BACKGROUND - Our goal was to examine spatial working memory function in relation to clinical symptoms of schizophrenia over a period of 4 months.
METHODS - We assessed spatial working memory, spatial detection and clinical symptoms in 34 acutely psychotic schizophrenia patients within the first 2 weeks of hospitalization, and 4 months later. Spatial working memory was assessed by a delayed response task. A spatial control task was included to rule out simple sensorimotor deficits. Positive and negative symptoms were assessed by the Positive and Negative Syndrome Scale (PANSS). Thirty-nine matched normal control subjects were also examined on the same tasks over the same period.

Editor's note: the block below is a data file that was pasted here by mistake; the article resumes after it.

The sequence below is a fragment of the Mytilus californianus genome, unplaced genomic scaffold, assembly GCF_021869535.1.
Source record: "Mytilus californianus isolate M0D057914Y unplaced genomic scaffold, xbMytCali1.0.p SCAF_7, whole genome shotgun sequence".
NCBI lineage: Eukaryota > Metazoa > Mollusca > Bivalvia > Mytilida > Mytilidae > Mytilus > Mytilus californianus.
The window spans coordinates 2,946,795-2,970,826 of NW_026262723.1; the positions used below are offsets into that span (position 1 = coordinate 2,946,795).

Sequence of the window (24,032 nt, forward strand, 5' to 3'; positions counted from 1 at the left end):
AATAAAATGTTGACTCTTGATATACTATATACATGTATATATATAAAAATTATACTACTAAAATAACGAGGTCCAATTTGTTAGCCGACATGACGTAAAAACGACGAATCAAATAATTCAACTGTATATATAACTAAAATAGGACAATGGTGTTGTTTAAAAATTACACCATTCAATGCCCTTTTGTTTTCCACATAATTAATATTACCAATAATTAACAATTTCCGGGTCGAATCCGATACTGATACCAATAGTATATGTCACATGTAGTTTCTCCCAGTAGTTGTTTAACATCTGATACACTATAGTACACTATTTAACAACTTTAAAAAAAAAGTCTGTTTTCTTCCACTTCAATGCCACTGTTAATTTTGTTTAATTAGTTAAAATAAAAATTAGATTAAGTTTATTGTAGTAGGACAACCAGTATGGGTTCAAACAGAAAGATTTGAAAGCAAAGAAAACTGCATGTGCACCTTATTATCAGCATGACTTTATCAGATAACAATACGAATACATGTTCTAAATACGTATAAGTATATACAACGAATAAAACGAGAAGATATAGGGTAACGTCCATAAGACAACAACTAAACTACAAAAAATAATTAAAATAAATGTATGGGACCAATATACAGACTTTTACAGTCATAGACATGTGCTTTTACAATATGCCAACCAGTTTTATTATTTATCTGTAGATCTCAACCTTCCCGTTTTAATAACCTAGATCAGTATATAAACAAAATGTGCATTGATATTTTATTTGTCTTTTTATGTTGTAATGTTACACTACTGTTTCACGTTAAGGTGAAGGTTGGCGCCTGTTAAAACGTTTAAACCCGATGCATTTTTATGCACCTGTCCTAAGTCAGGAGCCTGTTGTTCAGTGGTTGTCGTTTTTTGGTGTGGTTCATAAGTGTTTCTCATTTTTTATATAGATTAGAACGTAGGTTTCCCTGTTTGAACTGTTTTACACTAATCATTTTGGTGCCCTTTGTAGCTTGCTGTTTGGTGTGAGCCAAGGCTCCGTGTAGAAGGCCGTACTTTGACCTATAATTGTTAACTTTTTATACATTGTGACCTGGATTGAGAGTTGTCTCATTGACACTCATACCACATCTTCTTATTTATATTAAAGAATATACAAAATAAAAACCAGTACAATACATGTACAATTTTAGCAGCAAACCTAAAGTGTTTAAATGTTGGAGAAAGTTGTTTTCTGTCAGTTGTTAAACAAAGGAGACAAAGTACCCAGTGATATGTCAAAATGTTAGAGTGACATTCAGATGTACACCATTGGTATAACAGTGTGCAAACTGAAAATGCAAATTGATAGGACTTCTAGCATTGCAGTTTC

RESULTS - Patients showed deficits in working memory, but they performed well on the spatial control task. Both positive and negative symptoms improved at the 4-month follow up. Spatial working memory also improved over time but there was still a significant deficit at the follow-up session.
CONCLUSIONS - These results indicate that both symptoms and spatial working memory improved 4 months after the initial hospitalization but spatial working memory, hypothesized to be mediated by the dorsolateral prefrontal system, did not normalize. Thus, spatial working memory deficit may be a stable marker for schizophrenia.